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After GodRichard Kearney and the Religious Turn in Continental Philosophy$
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John Panteleimon Manoussakis

Print publication date: 2006

Print ISBN-13: 9780823225316

Published to Fordham Scholarship Online: March 2011

DOI: 10.5422/fso/9780823225316.001.0001

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Reflecting God

Reflecting God

Chapter:
(p.362) Reflecting God
Source:
After God
Author(s):

Sallie Mcfague

Publisher:
Fordham University Press
DOI:10.5422/fso/9780823225316.003.0025

This chapter looks at Kearney's hermeneutics of religion, reflecting on the concept of God. It claims that Kearney's hermeneutics of religion might be called a covenantal process view without the metaphysics or, perhaps more accurately, with only intimations of metaphysics. The ontological claim is — God is coming, will come, can come — but only if people help God come, only if they do their part by witnessing love and justice in the world. His God is not beyond being, but emptied into being, on the side of being. By “being” he includes the least of beings to whom we owe justice and love. The incarnate God appears to need people in order to become fully embodied. Finally, the discussion reflects that Kearney's brand of deconstructive theology is deeply satisfying as a Christian.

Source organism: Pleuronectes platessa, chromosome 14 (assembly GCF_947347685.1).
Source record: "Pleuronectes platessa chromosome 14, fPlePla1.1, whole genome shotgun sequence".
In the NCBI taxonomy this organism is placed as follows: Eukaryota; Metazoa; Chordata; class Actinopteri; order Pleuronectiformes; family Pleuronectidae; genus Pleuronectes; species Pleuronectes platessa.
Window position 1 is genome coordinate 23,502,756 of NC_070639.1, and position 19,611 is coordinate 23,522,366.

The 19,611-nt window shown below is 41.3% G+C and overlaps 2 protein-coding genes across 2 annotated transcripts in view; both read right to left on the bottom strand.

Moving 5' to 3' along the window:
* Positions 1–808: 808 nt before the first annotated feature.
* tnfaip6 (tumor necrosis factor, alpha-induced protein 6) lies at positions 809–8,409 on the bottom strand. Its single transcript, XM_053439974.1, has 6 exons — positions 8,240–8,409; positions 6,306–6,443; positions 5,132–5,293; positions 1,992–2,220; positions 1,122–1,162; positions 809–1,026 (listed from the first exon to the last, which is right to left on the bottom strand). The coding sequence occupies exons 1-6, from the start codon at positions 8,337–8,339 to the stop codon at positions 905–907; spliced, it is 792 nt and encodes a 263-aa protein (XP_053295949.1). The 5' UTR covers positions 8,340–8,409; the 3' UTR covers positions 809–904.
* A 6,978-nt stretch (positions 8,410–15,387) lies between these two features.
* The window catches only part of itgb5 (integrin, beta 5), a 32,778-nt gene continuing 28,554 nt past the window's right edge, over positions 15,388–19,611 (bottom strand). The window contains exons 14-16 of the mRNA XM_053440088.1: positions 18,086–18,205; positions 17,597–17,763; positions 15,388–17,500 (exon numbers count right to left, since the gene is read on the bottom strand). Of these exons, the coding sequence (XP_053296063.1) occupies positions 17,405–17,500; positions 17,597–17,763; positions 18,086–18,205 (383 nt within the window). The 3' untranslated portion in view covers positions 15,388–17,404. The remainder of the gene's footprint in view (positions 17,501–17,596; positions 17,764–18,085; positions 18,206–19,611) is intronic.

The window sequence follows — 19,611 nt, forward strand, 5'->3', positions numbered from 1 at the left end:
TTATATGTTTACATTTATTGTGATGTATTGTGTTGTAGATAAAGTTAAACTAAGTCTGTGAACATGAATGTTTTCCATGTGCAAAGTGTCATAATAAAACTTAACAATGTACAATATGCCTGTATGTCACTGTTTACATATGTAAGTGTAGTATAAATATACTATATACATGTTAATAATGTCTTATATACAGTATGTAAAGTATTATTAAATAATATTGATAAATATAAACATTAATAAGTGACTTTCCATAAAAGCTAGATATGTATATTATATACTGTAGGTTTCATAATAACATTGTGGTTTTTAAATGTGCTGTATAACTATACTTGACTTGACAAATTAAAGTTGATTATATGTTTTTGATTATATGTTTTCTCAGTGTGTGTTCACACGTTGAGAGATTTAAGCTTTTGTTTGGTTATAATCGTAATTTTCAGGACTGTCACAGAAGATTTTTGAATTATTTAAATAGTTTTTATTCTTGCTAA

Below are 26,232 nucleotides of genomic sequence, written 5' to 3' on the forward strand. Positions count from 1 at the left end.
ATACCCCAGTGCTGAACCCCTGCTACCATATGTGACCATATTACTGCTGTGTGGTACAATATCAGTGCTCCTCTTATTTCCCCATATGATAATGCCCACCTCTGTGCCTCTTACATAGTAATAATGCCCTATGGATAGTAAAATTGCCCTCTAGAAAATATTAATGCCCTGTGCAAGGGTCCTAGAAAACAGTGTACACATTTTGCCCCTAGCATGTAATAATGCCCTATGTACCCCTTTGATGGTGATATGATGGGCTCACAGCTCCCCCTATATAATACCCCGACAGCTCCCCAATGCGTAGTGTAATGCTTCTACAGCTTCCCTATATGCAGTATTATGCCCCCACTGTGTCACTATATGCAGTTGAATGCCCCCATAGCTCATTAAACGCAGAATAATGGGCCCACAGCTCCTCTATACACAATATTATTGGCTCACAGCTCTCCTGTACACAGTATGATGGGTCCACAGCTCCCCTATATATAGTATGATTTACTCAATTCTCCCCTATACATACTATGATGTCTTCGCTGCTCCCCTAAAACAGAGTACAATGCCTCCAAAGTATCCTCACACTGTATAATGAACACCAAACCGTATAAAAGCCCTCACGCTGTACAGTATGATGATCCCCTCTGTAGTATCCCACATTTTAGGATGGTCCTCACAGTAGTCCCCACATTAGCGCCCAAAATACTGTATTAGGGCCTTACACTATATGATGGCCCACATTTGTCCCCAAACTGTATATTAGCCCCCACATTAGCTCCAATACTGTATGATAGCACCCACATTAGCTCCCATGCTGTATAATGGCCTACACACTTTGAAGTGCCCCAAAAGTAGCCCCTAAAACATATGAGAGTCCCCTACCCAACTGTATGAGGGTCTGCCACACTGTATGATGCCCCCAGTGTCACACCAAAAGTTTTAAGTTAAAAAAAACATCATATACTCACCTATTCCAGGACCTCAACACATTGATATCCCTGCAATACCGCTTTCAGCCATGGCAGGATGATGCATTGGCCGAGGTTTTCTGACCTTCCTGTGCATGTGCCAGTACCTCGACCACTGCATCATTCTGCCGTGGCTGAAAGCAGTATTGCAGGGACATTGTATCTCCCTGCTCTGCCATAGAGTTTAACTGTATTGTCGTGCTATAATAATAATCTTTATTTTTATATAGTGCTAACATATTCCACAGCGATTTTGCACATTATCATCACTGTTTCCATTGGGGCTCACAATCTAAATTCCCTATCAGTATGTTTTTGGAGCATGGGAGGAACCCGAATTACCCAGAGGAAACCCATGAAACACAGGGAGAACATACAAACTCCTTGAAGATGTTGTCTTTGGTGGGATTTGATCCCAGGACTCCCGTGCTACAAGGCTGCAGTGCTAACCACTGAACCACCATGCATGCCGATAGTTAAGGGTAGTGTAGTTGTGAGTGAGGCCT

Keywords:   Richard Kearney, covenantal process, incarnate God, deconstructive theology, being, religion

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